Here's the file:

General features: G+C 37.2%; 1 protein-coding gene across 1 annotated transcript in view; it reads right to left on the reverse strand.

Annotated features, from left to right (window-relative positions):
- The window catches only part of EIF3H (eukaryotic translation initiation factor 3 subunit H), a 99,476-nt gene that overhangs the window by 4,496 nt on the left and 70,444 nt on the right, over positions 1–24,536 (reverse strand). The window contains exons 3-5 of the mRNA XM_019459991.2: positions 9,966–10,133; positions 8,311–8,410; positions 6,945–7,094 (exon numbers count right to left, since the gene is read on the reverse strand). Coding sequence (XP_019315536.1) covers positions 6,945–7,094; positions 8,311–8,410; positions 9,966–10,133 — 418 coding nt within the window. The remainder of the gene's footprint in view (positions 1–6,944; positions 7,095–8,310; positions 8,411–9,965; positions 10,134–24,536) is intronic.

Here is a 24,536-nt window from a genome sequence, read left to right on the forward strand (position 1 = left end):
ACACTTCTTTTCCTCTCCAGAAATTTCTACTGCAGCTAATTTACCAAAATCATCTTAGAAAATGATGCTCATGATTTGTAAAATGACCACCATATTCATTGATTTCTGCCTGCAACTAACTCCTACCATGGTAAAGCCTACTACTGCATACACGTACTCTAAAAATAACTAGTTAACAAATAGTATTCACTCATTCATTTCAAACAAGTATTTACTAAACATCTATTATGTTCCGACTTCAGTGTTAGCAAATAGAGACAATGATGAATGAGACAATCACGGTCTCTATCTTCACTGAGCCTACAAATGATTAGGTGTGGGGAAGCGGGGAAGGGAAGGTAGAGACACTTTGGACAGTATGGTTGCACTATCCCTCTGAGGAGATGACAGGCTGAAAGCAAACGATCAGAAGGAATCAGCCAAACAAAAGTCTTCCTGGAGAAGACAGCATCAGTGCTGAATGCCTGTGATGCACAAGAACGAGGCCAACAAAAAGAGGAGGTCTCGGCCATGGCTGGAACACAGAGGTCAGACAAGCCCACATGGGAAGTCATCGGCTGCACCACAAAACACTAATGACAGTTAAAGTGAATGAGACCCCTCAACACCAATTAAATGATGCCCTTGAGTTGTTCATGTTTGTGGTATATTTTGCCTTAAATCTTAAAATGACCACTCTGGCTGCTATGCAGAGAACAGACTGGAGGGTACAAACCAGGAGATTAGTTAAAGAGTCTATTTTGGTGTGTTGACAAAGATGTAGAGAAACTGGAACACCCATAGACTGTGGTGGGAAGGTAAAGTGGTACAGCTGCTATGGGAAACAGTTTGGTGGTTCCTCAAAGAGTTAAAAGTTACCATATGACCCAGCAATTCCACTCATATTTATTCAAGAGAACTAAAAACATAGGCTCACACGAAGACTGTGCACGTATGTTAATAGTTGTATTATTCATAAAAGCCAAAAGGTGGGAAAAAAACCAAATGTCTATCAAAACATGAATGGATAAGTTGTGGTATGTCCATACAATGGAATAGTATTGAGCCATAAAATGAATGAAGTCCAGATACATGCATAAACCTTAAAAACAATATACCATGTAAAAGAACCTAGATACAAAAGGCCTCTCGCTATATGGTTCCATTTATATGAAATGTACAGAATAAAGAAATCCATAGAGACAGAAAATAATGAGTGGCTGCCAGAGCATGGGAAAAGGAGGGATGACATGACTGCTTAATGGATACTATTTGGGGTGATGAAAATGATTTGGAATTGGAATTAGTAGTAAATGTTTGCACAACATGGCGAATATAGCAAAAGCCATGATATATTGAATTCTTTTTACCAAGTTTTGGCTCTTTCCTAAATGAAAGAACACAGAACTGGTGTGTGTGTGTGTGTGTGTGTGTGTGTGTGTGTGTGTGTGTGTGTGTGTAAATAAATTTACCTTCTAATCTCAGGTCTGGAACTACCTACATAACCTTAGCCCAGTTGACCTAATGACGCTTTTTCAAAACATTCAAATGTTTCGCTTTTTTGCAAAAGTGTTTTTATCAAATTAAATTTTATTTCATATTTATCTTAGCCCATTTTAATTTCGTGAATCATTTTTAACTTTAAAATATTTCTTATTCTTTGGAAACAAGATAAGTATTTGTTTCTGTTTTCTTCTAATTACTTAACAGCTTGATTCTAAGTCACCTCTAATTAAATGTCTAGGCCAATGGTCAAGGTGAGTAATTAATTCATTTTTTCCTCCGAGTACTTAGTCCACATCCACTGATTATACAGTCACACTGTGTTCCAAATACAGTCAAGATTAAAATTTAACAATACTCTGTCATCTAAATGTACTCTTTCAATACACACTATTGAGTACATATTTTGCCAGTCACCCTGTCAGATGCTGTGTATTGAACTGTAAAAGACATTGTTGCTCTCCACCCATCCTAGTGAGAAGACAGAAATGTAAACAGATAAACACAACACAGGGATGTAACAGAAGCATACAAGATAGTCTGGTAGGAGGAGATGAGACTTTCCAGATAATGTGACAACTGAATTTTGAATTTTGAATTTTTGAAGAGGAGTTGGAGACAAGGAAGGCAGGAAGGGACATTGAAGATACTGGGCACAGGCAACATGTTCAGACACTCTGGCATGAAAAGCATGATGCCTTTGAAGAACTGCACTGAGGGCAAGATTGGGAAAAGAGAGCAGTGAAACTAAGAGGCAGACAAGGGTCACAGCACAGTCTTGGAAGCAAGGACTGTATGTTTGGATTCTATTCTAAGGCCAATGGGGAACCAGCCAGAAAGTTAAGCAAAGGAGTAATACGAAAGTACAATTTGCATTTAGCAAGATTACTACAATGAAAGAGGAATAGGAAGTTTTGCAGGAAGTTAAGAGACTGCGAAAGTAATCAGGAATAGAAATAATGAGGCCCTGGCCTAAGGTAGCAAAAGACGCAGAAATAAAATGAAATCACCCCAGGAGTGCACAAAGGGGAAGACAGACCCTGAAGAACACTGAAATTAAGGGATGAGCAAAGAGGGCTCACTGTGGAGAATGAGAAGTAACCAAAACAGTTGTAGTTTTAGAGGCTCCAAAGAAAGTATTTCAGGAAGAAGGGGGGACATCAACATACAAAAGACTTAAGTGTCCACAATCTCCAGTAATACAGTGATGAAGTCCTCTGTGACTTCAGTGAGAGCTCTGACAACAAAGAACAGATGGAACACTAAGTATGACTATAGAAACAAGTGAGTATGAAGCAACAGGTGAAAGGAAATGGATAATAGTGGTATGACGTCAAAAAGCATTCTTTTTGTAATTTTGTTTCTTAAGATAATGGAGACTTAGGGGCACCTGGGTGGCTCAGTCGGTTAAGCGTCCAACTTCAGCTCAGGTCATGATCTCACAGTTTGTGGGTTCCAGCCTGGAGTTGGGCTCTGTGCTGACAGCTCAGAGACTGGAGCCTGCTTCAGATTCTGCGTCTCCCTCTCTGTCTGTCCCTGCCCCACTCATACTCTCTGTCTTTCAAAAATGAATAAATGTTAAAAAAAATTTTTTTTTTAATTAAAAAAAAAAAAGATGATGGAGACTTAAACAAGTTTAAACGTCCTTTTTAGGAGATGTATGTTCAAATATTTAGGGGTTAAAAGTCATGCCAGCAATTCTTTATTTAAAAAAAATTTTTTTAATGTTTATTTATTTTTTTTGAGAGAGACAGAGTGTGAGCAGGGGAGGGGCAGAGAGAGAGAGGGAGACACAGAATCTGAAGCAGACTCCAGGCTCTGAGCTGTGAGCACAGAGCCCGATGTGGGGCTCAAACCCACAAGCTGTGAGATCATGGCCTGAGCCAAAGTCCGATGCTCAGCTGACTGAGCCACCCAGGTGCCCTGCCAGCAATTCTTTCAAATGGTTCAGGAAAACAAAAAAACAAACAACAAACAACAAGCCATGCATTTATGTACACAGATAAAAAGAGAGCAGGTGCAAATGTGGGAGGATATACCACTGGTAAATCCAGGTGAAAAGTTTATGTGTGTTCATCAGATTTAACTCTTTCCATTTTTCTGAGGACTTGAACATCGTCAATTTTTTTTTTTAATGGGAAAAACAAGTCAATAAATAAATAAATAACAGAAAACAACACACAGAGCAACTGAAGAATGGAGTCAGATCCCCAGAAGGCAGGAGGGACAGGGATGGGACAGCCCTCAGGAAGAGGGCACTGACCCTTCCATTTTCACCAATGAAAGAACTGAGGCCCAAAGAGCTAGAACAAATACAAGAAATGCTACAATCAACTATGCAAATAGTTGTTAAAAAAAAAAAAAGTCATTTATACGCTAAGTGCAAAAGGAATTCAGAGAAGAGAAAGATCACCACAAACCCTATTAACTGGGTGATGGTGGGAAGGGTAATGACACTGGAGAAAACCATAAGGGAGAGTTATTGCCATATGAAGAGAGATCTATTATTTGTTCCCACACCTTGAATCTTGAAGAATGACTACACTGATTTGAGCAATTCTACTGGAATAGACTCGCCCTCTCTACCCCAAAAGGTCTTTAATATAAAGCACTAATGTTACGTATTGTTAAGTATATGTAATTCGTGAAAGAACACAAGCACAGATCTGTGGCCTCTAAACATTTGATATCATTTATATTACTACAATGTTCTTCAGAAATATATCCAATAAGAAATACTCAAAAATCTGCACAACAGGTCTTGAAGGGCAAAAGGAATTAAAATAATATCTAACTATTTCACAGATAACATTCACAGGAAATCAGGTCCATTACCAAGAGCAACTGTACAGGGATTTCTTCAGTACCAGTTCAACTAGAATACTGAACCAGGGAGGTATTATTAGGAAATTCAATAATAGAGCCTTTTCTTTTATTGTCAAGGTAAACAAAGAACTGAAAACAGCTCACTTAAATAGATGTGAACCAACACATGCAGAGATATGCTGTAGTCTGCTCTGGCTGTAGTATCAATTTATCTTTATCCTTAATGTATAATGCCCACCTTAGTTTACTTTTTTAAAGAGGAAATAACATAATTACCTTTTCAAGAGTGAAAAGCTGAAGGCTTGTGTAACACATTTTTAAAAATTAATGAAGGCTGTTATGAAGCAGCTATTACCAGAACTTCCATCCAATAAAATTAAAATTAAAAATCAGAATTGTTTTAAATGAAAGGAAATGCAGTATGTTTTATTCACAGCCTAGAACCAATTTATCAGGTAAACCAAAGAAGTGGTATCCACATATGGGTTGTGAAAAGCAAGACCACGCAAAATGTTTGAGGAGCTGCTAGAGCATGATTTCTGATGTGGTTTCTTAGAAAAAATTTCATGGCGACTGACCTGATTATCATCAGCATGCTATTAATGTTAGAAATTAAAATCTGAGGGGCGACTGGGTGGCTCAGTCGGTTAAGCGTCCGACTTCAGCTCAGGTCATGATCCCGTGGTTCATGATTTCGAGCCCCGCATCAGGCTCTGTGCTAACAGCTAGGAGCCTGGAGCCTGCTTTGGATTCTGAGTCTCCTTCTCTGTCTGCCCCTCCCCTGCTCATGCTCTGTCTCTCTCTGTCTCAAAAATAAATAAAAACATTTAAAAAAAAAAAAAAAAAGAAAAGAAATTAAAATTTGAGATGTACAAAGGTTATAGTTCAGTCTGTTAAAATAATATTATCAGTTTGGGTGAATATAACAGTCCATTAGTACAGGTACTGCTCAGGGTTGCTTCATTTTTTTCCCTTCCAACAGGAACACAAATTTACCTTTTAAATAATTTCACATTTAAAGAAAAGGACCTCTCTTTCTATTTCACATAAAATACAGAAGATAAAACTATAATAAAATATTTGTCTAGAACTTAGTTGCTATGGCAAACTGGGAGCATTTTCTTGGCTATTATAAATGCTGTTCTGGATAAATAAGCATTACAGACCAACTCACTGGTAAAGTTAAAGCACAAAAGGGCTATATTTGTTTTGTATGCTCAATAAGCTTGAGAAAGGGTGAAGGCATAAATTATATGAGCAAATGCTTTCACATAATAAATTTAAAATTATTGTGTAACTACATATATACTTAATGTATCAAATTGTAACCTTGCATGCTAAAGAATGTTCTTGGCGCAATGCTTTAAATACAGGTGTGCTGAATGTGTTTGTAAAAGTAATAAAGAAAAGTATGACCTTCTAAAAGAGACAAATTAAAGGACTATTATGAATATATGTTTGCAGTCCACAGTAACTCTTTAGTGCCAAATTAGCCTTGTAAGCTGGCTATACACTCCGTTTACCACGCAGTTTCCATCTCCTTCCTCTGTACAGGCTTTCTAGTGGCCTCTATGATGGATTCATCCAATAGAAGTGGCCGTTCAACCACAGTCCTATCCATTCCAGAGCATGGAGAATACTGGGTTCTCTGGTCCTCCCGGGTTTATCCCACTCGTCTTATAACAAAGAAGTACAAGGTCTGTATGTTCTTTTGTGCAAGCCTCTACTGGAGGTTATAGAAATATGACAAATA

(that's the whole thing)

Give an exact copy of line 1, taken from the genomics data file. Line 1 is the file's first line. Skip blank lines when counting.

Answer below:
General features: G+C 37.2%; 1 protein-coding gene across 1 annotated transcript in view; it reads right to left on the reverse strand.